Not every Korean adoptee was able to see the clinic they were born in as many of them have been torn down. The clinic Sara had been born in actually had been torn down and replaced with a very modern looking clinic in the same spot. Due to a somewhat spotty English addressing scheme – street names, building numbers, and actual city names have changed – so some families found it difficult to even find the “place” where their child was born. While we were there, we got to meet one of the doctors who were working at the clinic in 1988 when Sara was born. At the time, there were two doctors working at the clinic. We were unable to find any medical records (although they are still looking for us – interestingly enough, I don’t think we left any contact information, so it’s anyone’s guess as to what they will do with that information if they find it). There is a 50% chance, though, that we met the doctor who delivered my little sister.
After visiting the hospital, we headed backing into Seoul. We were only about 30 kilometers from our hotel which is a little over 18 miles for those of you who have forgotten all about the metric system that was taught in most elementary schools. Traffic made the trip around two or so. I think everyone knows how slow that is, but here’s a little bit of an example. When I was at my running peak, I ran a half marathon in 1 hour and 32 minutes. 13.1 miles equals a shade under 22 kilometers. So in my best half marathon, I traveled 1 kilometer (think – 2.5 times around a track) in 4 minutes and 13 seconds. Our van traveled about 1 kilometer every four minutes. I’m sure anyone reading this who lives in a big city like New York, LA, or Chicago can relate, but for us small-town folk, it is just an insane amount of people.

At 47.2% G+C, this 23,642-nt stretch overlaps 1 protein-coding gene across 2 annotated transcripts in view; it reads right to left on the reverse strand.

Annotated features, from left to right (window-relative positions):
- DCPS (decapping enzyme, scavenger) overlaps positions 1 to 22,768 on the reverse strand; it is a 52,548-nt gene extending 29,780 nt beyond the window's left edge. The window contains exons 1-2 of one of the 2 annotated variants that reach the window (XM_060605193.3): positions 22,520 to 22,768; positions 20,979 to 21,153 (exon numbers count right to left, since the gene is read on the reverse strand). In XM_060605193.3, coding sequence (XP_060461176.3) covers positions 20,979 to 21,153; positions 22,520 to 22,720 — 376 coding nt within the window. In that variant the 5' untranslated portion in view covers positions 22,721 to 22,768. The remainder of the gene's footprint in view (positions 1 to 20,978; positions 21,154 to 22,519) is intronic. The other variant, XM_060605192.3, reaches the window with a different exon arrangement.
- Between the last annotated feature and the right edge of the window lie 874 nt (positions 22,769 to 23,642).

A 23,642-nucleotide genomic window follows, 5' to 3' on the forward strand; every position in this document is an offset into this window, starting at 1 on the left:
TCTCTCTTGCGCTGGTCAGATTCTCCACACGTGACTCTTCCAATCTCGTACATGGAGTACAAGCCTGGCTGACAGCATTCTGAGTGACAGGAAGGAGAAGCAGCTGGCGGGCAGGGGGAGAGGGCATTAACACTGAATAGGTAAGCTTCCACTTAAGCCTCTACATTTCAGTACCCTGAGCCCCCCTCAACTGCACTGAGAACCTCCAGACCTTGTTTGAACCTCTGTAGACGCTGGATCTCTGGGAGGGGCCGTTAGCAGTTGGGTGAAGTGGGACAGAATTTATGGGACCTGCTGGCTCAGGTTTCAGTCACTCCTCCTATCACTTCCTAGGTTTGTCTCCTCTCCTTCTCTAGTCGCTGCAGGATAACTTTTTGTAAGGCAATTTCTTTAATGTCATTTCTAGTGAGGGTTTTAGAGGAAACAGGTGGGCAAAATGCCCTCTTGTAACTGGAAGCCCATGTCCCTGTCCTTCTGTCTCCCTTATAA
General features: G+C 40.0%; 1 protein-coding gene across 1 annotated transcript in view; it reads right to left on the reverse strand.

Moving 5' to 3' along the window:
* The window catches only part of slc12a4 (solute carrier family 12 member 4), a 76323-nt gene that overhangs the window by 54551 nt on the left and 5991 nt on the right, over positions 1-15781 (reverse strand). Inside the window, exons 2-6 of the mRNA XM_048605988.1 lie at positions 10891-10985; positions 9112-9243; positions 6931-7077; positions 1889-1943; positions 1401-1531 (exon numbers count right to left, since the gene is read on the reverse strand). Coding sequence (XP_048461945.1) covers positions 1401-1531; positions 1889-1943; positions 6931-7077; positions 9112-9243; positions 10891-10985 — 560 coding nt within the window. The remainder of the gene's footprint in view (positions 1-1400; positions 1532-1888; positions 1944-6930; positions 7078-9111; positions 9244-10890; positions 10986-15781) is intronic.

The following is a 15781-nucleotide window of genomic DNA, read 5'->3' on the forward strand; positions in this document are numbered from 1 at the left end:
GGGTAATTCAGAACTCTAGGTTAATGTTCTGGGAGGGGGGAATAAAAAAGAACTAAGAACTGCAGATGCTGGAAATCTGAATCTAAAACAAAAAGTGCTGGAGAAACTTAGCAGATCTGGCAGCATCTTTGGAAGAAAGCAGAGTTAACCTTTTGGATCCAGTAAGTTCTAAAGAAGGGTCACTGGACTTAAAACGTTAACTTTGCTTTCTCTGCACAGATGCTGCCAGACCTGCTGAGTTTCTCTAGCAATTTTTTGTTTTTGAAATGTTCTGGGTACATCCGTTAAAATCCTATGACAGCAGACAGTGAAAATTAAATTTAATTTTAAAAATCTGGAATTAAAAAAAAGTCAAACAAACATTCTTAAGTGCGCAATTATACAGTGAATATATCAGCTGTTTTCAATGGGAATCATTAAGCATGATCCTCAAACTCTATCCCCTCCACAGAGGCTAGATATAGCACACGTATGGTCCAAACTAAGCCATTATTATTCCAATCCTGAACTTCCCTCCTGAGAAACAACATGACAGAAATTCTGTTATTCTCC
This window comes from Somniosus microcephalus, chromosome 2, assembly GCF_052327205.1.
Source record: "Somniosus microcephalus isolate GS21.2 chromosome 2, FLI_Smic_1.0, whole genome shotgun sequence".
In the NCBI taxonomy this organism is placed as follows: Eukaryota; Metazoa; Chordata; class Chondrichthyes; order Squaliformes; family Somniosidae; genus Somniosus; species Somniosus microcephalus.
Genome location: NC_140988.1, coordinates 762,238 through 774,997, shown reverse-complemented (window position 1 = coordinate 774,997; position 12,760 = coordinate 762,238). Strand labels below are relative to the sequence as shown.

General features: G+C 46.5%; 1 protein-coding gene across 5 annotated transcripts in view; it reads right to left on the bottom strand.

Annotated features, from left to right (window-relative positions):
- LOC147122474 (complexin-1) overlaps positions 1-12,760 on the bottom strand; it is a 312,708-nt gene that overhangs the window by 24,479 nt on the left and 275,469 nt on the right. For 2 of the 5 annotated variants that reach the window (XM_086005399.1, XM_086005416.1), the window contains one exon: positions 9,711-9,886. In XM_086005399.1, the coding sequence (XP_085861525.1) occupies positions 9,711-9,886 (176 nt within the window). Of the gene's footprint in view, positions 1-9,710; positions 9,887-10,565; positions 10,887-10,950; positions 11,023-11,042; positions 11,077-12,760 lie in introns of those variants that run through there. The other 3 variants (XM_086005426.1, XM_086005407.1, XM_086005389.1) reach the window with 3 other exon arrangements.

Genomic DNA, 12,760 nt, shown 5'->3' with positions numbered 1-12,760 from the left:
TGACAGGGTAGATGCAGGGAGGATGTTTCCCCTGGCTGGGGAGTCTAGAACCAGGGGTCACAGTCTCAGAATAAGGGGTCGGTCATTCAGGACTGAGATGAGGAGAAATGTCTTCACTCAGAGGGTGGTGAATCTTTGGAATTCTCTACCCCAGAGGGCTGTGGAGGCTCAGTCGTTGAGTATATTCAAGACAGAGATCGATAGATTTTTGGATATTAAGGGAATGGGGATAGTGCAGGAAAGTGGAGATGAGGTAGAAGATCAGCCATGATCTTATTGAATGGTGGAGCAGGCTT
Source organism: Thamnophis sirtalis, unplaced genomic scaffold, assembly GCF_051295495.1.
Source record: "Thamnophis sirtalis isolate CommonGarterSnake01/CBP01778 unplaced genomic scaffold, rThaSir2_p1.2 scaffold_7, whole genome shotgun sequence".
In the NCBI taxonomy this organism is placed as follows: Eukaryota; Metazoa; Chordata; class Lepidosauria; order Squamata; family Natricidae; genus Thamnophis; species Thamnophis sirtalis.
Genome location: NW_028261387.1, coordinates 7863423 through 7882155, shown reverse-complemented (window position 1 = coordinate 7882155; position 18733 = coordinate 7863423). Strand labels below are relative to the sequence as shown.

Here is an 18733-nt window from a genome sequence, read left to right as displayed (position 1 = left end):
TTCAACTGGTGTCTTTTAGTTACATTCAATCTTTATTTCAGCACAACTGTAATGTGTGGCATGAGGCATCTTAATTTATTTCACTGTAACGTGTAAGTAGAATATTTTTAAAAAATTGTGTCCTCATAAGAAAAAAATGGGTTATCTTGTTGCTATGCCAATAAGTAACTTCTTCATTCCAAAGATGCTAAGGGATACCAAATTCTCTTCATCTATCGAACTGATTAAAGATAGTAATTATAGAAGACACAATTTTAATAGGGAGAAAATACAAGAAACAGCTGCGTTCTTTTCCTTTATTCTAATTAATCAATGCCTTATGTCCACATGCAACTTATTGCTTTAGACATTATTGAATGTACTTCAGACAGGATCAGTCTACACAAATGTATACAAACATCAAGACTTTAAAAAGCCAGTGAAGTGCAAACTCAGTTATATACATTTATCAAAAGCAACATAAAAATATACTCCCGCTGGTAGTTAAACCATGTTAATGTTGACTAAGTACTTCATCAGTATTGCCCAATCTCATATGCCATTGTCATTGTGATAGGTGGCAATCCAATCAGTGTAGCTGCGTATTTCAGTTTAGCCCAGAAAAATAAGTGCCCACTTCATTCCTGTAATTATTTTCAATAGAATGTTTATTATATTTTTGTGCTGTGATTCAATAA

Once we got back to the hotel, it was off to another buffet. Most of the restaurants we have visited as a group have been quite large. With a group of 111 traveling together, we obviously can’t just stop at a mom and pop restaurant. I’ve had a few more days to take in the food and I think that I am in love. I know that I could eat bulgogi, mandu, bibimbap, rice, pajeon, kimchi, and much more for just about every meal. I think my wife might kill me if she came home every night and our house smelled like sesame oil. That smell is very distinct and it just doesn’t go away. I think she likes certain foods, but she’s in need of some American foods. My dad is right there with her.
We were supposed to go to Pizza Hut in Itaweon today, but plans were changed as the store is closed for renovations. Our entire family was excited about it, but I’m sure we’ll find another pizza place before we leave. We’ve been told that their pizza – which comes in flavors like kimchi and sweet potato – is quite different than ours. I’m excited to find out.
If you’re out on your bike tonight, do wear white,